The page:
The Scarlet & Black

The Independent Student News Site of Grinnell College

The Scarlet & Black

The Scarlet & Black

Students, faculty push for Jewish studies at Grinnell

Recently, many students and faculty have pointed out the lack of a Jewish studies curriculum at the College, and some have been taking steps to introduce more opportunities to study Judaism and the Jewish people at Grinnell.

Vance Byrd, German, said, “It was really this academic year after Pittsburgh, where students and some faculty and staff started asking more active questions about what is the place of Jewish studies within the academic program of Grinnell, what is the history, like why don’t we have it, and what are the possibilities of introducing programming. … I think there is more of an awareness of the absence that was maybe exacerbated by the absence of a rabbi on campus.”

Since 1990, there has never been a year at Grinnell without a rabbi on campus. Harold Kasimow, who was a religious studies professor at Grinnell from 1972 to 2001, remembers a time when, in the absence of a rabbi, he became, in his words, “the unofficial advisor to the Jewish students for about 10 years.”

Kasimow specialized in teaching Judaism, along with major Asian religions and Islam. He taught many courses that have no surviving equivalent in the College’s catalog, such as Modern Jewish Thought, The Golden Tradition: Jews of Eastern Europe, and a seminar entitled Abraham Joshua Heschel: A Jewish Saint of the Twentieth Century.

“Because I was qualified to teach Judaism, Islam and also Asian religions to some degree, they said they needed two people to replace me, and that gets really political, but they decided to replace me with an Asian studies person,” Kasimow said. He now has professor emeritus status.

However, he has always assumed that there would eventually be a new professor to take his place.

He said, “There was a tradition here where these Jewish courses were being offered. I don’t know of any college of Grinnell’s standing … every other college has someone who is teaching Judaica. Macalester, they had two rabbis who were teaching.”

Professors and students feel the absence of Jewish studies in other departments as well, including German.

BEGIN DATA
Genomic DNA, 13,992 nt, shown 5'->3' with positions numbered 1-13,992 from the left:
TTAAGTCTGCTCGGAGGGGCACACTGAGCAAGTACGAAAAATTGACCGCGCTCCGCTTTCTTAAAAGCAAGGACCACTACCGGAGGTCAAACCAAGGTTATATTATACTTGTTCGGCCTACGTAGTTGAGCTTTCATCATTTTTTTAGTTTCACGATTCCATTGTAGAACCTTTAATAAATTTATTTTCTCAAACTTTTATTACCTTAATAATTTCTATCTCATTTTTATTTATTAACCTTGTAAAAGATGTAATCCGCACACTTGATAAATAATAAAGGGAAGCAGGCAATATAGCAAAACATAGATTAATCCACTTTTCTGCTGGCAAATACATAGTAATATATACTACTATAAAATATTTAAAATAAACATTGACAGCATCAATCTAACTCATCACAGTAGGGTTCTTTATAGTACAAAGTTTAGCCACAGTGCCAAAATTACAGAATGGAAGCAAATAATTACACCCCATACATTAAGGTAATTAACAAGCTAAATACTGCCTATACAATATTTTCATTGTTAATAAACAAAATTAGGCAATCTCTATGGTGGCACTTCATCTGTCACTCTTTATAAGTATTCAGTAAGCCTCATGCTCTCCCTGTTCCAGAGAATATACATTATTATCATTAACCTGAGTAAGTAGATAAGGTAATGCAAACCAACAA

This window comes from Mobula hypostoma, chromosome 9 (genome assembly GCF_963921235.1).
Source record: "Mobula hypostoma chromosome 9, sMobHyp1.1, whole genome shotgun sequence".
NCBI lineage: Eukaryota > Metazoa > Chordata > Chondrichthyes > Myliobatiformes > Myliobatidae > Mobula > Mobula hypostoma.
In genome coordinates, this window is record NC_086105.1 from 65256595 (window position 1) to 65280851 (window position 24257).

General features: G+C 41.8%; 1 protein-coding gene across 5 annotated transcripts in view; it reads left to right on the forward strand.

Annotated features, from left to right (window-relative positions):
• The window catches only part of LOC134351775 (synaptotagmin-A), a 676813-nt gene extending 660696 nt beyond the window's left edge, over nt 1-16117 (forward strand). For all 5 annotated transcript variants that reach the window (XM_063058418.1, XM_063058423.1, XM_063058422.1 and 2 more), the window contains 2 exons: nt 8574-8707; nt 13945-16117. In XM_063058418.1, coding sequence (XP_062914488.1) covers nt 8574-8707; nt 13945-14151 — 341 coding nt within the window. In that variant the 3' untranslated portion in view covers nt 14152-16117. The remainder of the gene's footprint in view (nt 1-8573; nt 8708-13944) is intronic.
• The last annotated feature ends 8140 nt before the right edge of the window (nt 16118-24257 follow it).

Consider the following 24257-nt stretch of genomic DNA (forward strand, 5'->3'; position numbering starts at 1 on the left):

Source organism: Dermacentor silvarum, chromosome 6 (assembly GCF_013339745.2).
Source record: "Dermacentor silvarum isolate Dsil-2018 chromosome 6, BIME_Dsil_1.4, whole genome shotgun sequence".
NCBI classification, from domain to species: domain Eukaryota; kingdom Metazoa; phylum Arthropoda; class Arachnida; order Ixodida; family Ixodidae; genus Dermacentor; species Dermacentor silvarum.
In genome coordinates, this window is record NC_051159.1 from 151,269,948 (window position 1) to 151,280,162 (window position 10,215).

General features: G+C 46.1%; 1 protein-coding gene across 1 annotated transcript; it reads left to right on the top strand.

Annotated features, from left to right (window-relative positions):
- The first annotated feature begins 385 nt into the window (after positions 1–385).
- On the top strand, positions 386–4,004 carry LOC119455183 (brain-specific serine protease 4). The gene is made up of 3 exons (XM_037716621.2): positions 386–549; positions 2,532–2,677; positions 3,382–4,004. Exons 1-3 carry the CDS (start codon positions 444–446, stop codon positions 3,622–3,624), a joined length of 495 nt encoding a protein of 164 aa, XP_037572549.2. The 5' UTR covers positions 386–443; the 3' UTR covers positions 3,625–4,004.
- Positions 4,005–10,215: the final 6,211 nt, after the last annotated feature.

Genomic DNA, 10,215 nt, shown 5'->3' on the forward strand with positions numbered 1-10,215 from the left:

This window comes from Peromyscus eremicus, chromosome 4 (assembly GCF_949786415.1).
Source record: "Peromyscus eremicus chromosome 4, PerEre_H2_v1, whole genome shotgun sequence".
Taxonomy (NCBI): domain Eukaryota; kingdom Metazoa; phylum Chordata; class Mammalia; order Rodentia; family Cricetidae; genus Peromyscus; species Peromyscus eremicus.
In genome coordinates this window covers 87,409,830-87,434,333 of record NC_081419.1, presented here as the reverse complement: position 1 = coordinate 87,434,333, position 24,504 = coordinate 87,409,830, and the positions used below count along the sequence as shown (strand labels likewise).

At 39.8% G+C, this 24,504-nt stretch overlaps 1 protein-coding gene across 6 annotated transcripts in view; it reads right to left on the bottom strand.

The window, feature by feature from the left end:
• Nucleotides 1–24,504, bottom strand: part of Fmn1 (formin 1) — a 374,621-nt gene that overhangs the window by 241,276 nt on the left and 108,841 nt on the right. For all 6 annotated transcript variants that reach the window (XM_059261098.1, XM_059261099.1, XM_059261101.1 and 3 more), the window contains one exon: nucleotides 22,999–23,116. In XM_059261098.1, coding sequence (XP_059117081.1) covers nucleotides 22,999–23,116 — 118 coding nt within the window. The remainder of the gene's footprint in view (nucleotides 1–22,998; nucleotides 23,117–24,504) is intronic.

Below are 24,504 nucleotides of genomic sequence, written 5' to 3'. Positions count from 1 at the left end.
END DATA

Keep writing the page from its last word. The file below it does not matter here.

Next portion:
Byrd said that when he went to graduate school for German in Germany, “German Jewish studies was somehow part of the departmental fabric. In my department we had Yiddish studies, we had poets, we had people doing Hebrew, we had people doing Jewish writers, we had several graduate students writing dissertations on Jewish studies topics, and before I came to Grinnell I just thought that this is how things were, and when I came to Grinnell I was struck by the absence of academic Jewish studies coursework.”

Dan Reynolds, German, said that, although the German department already teaches many Jewish authors in classes, “the question is, where do you find that in the catalog? … It’s kind of dispersed in the curriculum and I think the challenge for us right now is to make visible those components of it that we already have but also to advocate for something a little more robust.”

Currently, due to leave schedules, the German department is able to search for a two-year visiting professor who could teach upper-level classes, some in English, which would focus on the study of German Jews.

Another route for introducing a more robust Jewish studies curriculum to Grinnell is through an endowed professorship, which would be sponsored by a donor. Although professors in these departments have made it clear to Development and Alumni Relations that this is an area they would love to see an endowed professorship in, it could take years, or never happen.

Reynolds said, “I think there are several places on campus that have expressed interest in getting a chair endowed in the area of Jewish studies, and that could be located in a number of places. It could be in the German department, it could be in the religious studies department, it could be in anthropology. Those are probably the places where we are most frequently talking about it. I think the field of Jewish studies is interdisciplinary in nature. … I hope that we continue to develop extracurricular programming to address the absence of curricular programming.”